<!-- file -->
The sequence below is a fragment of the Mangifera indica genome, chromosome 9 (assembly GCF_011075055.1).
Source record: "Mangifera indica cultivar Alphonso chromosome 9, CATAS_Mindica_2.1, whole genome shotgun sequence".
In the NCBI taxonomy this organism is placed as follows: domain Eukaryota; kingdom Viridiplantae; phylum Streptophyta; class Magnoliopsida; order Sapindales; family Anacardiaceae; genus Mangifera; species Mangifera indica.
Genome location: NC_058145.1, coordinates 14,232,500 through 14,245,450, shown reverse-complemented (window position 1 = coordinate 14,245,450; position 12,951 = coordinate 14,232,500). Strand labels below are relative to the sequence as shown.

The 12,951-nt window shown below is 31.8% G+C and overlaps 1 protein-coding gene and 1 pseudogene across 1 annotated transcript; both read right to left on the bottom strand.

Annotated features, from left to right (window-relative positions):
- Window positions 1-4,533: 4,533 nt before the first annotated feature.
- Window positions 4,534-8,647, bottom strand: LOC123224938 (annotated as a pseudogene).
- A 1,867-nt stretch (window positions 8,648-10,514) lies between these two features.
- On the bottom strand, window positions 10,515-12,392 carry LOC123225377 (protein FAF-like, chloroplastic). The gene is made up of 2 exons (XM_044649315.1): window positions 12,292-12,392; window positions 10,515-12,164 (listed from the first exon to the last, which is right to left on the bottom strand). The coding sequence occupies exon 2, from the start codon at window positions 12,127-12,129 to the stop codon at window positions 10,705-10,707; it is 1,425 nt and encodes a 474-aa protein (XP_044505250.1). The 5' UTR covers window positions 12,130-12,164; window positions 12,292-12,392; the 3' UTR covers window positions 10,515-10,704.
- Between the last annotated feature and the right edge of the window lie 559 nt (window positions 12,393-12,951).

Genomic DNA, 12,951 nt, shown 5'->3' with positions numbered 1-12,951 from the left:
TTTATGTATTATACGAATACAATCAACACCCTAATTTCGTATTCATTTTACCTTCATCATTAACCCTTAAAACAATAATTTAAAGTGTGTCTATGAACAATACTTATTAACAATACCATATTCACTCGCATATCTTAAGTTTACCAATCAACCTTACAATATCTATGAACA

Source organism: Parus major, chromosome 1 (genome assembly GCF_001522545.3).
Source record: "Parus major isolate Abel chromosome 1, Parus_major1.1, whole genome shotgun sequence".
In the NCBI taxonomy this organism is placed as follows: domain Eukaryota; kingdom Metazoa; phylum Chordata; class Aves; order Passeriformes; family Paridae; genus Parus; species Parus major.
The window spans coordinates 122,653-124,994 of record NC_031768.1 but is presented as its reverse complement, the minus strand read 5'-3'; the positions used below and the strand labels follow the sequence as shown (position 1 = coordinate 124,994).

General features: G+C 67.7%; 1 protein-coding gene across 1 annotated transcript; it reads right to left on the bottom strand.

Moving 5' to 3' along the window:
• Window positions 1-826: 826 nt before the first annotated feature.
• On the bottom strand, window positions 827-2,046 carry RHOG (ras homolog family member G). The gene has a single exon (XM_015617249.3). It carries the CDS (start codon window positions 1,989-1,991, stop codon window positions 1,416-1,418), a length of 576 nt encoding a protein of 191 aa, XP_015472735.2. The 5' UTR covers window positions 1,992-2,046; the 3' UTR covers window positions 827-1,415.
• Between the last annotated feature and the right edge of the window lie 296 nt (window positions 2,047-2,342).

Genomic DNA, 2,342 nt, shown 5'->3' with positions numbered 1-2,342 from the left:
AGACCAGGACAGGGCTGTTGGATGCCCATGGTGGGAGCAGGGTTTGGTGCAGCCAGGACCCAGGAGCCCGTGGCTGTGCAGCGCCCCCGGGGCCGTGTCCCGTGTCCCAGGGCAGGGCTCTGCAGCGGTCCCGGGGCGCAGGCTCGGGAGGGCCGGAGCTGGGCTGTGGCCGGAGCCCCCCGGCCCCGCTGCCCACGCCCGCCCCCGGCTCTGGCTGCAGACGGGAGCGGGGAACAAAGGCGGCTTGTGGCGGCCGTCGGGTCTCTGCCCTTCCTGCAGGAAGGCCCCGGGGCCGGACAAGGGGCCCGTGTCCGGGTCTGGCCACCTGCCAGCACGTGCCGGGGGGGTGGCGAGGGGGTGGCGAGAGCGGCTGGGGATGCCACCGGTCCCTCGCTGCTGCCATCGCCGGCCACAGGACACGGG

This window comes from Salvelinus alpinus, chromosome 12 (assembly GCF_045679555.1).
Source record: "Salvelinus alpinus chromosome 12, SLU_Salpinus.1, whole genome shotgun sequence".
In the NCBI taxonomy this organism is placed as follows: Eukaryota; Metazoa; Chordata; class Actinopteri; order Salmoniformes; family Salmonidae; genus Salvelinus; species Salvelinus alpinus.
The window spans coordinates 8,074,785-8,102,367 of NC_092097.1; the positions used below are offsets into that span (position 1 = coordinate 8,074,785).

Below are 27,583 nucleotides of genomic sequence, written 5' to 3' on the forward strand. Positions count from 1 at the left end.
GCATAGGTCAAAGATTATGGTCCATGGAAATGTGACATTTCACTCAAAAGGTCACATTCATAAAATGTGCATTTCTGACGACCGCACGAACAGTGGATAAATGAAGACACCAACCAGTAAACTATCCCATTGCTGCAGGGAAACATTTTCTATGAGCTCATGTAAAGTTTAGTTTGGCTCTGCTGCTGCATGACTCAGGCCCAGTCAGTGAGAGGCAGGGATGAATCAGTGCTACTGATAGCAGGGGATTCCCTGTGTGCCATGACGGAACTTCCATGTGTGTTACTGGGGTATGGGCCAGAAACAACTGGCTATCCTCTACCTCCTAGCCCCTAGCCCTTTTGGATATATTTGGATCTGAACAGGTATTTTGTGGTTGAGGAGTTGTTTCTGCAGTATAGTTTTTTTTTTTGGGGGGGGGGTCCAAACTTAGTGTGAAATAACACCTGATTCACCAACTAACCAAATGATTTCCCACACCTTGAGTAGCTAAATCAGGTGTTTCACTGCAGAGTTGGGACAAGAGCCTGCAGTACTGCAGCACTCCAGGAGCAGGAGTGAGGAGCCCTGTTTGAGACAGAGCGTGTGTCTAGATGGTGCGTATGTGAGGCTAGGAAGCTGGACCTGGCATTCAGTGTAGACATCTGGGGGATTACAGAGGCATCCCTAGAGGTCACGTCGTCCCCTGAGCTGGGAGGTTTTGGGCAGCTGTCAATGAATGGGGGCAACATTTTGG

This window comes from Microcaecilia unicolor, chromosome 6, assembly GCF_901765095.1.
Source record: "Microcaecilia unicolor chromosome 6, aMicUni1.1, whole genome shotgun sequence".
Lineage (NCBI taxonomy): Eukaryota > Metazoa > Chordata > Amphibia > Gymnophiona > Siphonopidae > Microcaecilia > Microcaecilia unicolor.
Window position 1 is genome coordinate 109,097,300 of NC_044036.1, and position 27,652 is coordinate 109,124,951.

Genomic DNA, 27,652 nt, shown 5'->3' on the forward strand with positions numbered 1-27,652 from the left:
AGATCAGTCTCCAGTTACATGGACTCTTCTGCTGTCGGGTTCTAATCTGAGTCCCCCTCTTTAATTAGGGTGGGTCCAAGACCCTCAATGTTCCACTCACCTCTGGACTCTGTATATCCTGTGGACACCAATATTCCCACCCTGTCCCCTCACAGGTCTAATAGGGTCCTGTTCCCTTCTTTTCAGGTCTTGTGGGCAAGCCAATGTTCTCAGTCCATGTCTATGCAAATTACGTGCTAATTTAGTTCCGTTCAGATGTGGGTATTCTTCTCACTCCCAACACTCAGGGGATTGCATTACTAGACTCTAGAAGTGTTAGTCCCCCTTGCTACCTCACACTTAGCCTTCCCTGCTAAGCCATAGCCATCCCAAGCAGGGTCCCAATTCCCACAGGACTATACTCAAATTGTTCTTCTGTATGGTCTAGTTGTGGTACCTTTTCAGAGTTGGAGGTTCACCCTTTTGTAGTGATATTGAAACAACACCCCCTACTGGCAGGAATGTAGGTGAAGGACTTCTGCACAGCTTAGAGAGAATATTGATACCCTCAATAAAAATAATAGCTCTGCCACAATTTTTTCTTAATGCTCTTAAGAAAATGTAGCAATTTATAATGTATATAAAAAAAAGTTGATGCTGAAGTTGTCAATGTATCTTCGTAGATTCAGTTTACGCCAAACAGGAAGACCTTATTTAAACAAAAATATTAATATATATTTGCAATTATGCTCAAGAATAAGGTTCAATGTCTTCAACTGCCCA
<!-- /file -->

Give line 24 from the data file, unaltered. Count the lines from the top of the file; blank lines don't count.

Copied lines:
AGACCAGGACAGGGCTGTTGGATGCCCATGGTGGGAGCAGGGTTTGGTGCAGCCAGGACCCAGGAGCCCGTGGCTGTGCAGCGCCCCCGGGGCCGTGTCCCGTGTCCCAGGGCAGGGCTCTGCAGCGGTCCCGGGGCGCAGGCTCGGGAGGGCCGGAGCTGGGCTGTGGCCGGAGCCCCCCGGCCCCGCTGCCCACGCCCGCCCCCGGCTCTGGCTGCAGACGGGAGCGGGGAACAAAGGCGGCTTGTGGCGGCCGTCGGGTCTCTGCCCTTCCTGCAGGAAGGCCCCGGGGCCGGACAAGGGGCCCGTGTCCGGGTCTGGCCACCTGCCAGCACGTGCCGGGGGGGTGGCGAGGGGGTGGCGAGAGCGGCTGGGGATGCCACCGGTCCCTCGCTGCTGCCATCGCCGGCCACAGGACACGGG